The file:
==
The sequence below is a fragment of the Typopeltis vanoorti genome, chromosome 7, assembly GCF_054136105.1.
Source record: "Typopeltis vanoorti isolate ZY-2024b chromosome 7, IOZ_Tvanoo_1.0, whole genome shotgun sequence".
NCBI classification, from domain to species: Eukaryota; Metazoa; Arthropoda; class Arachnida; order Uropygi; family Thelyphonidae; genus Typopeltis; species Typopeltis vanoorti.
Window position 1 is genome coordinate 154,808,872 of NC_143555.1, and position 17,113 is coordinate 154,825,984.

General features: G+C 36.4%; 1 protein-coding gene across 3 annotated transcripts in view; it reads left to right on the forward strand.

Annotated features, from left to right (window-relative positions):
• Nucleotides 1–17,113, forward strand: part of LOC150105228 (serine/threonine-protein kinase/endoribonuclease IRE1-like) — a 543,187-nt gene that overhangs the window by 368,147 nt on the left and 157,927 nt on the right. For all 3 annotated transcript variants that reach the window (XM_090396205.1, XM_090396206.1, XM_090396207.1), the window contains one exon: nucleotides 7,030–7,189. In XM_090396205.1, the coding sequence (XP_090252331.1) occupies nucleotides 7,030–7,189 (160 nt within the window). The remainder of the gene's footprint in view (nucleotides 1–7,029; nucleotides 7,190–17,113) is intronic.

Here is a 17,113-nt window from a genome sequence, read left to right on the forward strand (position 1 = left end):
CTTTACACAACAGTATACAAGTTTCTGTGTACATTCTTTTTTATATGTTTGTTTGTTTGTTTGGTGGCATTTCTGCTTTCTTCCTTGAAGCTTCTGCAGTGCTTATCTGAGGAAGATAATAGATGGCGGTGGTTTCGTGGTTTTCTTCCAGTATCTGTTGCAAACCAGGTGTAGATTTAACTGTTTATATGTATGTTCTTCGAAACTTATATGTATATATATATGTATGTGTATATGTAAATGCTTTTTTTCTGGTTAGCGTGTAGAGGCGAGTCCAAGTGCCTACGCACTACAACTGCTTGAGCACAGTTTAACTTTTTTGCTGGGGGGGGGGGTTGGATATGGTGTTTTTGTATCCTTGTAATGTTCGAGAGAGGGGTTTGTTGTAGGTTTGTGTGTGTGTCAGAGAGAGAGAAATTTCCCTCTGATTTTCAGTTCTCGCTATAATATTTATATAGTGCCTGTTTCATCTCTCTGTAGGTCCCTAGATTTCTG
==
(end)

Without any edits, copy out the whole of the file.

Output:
The sequence below is a fragment of the Typopeltis vanoorti genome, chromosome 7, assembly GCF_054136105.1.
Source record: "Typopeltis vanoorti isolate ZY-2024b chromosome 7, IOZ_Tvanoo_1.0, whole genome shotgun sequence".
NCBI classification, from domain to species: Eukaryota; Metazoa; Arthropoda; class Arachnida; order Uropygi; family Thelyphonidae; genus Typopeltis; species Typopeltis vanoorti.
Window position 1 is genome coordinate 154,808,872 of NC_143555.1, and position 17,113 is coordinate 154,825,984.

General features: G+C 36.4%; 1 protein-coding gene across 3 annotated transcripts in view; it reads left to right on the forward strand.

Annotated features, from left to right (window-relative positions):
• Nucleotides 1–17,113, forward strand: part of LOC150105228 (serine/threonine-protein kinase/endoribonuclease IRE1-like) — a 543,187-nt gene that overhangs the window by 368,147 nt on the left and 157,927 nt on the right. For all 3 annotated transcript variants that reach the window (XM_090396205.1, XM_090396206.1, XM_090396207.1), the window contains one exon: nucleotides 7,030–7,189. In XM_090396205.1, the coding sequence (XP_090252331.1) occupies nucleotides 7,030–7,189 (160 nt within the window). The remainder of the gene's footprint in view (nucleotides 1–7,029; nucleotides 7,190–17,113) is intronic.

Here is a 17,113-nt window from a genome sequence, read left to right on the forward strand (position 1 = left end):
CTTTACACAACAGTATACAAGTTTCTGTGTACATTCTTTTTTATATGTTTGTTTGTTTGTTTGGTGGCATTTCTGCTTTCTTCCTTGAAGCTTCTGCAGTGCTTATCTGAGGAAGATAATAGATGGCGGTGGTTTCGTGGTTTTCTTCCAGTATCTGTTGCAAACCAGGTGTAGATTTAACTGTTTATATGTATGTTCTTCGAAACTTATATGTATATATATATGTATGTGTATATGTAAATGCTTTTTTTCTGGTTAGCGTGTAGAGGCGAGTCCAAGTGCCTACGCACTACAACTGCTTGAGCACAGTTTAACTTTTTTGCTGGGGGGGGGGGTTGGATATGGTGTTTTTGTATCCTTGTAATGTTCGAGAGAGGGGTTTGTTGTAGGTTTGTGTGTGTGTCAGAGAGAGAGAAATTTCCCTCTGATTTTCAGTTCTCGCTATAATATTTATATAGTGCCTGTTTCATCTCTCTGTAGGTCCCTAGATTTCTG